Were diplomats involved, rather than Canberra’s heavy-handed security establishment, a more nuanced, less offensive approach could have been adopted without compromising national security. As the British and German governments have concluded, a 5G network contains sensitive and non-sensitive equipment and access. It is in the interests of Australian consumers for the government to work out which is which and open tendering for non-sensitive areas to the most competitive equipment supplier.
As a priority, the government should instruct the bureaucracy to identify which parts of a 5G network can be opened to competitive tendering from all interested potential suppliers. For those parts that will be restricted, the diplomats should be left to work on the messaging and presentation. Beijing understands that governments will seek legitimately to protect national security as it does so itself. It is unnecessary and harms Australia’s interests to do this in ways that cause Beijing to lose face, as was done by the Turnbull Government.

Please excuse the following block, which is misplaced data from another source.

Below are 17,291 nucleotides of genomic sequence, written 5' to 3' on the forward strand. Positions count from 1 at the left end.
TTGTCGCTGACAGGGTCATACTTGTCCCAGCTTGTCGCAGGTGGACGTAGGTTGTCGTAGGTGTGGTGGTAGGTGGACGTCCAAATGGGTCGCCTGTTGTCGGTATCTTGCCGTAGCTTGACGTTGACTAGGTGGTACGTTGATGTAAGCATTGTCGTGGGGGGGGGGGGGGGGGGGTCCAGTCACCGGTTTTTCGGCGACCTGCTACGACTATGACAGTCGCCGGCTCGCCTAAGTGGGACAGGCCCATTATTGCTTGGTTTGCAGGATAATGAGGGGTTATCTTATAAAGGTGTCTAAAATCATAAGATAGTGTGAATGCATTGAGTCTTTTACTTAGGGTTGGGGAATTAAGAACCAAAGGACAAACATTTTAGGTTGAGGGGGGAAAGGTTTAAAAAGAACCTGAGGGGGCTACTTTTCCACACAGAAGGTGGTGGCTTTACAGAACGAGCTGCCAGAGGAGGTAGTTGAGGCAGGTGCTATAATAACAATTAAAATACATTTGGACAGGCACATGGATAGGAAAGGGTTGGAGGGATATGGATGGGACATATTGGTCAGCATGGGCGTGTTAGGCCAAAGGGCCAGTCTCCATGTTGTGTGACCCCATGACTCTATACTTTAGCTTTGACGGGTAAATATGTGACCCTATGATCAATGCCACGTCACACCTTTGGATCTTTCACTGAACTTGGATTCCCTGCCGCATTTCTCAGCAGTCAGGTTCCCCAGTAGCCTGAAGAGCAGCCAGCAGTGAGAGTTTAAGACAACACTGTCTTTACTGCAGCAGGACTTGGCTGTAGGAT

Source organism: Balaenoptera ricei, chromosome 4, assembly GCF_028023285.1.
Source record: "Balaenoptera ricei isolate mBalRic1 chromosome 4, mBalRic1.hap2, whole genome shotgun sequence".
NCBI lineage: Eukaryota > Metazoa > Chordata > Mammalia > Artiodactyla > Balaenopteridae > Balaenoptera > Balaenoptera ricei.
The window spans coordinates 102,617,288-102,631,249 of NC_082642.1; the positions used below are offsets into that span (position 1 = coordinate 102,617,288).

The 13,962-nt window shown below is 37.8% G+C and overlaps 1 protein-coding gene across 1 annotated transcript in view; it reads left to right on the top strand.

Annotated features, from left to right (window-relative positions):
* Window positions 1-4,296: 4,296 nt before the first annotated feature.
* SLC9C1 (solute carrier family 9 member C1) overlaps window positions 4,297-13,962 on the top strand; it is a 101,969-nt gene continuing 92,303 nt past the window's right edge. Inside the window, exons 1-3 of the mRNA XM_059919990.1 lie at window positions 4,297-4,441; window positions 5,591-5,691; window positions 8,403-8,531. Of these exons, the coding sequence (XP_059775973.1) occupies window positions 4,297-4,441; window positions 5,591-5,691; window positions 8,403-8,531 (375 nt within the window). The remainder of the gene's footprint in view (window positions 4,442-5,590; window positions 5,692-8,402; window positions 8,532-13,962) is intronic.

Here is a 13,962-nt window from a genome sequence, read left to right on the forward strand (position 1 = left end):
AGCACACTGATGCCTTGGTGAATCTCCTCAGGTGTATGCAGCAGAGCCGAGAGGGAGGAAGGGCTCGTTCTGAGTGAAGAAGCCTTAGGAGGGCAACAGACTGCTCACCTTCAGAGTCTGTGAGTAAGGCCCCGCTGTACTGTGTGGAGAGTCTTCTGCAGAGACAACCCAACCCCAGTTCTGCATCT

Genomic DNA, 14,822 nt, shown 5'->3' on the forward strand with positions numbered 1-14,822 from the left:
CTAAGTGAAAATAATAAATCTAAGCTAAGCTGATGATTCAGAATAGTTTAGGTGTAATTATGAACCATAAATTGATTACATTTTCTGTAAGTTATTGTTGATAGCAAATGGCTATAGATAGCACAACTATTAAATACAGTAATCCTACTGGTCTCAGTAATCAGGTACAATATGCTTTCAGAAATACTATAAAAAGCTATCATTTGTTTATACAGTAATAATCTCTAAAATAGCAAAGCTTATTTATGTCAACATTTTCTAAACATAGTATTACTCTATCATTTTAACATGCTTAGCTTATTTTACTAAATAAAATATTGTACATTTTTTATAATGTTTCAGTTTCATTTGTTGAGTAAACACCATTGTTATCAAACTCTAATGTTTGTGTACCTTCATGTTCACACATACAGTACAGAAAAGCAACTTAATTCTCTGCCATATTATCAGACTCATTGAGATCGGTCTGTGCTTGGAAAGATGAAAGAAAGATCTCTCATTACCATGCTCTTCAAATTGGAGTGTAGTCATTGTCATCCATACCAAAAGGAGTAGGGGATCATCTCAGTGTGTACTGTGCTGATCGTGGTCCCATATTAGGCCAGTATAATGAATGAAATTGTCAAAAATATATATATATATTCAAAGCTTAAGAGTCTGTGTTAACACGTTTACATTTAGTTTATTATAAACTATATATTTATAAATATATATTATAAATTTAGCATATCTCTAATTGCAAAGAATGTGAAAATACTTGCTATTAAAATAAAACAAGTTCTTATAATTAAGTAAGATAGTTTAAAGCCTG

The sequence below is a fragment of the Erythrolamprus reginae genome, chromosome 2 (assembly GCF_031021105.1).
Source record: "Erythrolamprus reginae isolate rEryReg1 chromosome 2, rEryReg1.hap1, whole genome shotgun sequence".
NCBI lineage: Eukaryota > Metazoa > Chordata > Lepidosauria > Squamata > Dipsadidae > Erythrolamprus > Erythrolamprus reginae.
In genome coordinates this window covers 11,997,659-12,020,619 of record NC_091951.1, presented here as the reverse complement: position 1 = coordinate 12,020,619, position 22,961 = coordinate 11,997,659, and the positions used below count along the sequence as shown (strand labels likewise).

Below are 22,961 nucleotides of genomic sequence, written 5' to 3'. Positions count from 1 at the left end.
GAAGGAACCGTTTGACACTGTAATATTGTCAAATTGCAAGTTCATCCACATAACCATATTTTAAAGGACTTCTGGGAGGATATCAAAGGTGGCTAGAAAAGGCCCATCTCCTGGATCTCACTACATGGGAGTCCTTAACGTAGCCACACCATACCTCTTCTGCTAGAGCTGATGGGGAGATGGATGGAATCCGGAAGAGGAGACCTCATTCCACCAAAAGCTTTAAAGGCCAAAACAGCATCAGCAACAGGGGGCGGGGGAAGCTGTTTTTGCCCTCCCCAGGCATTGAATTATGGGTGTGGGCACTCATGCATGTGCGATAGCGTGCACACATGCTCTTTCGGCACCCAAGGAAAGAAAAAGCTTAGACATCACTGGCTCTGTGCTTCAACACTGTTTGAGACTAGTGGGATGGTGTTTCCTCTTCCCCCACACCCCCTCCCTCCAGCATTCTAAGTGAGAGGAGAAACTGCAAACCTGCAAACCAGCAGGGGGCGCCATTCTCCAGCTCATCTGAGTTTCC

Unfortunately, this is not going to happen. The difficulty for Morrison is that as the then Minister for Homeland Security, he was the one to announce the decision to ban Huawei outright. Morrison tied himself to the blunt instrument of a blanket ban on Huawei at the urging of the security establishment. With US pressure and sections of the Australian media barking over the “Huawei threat”, Morrison would require exceptional political courage to walk back from the blanket ban.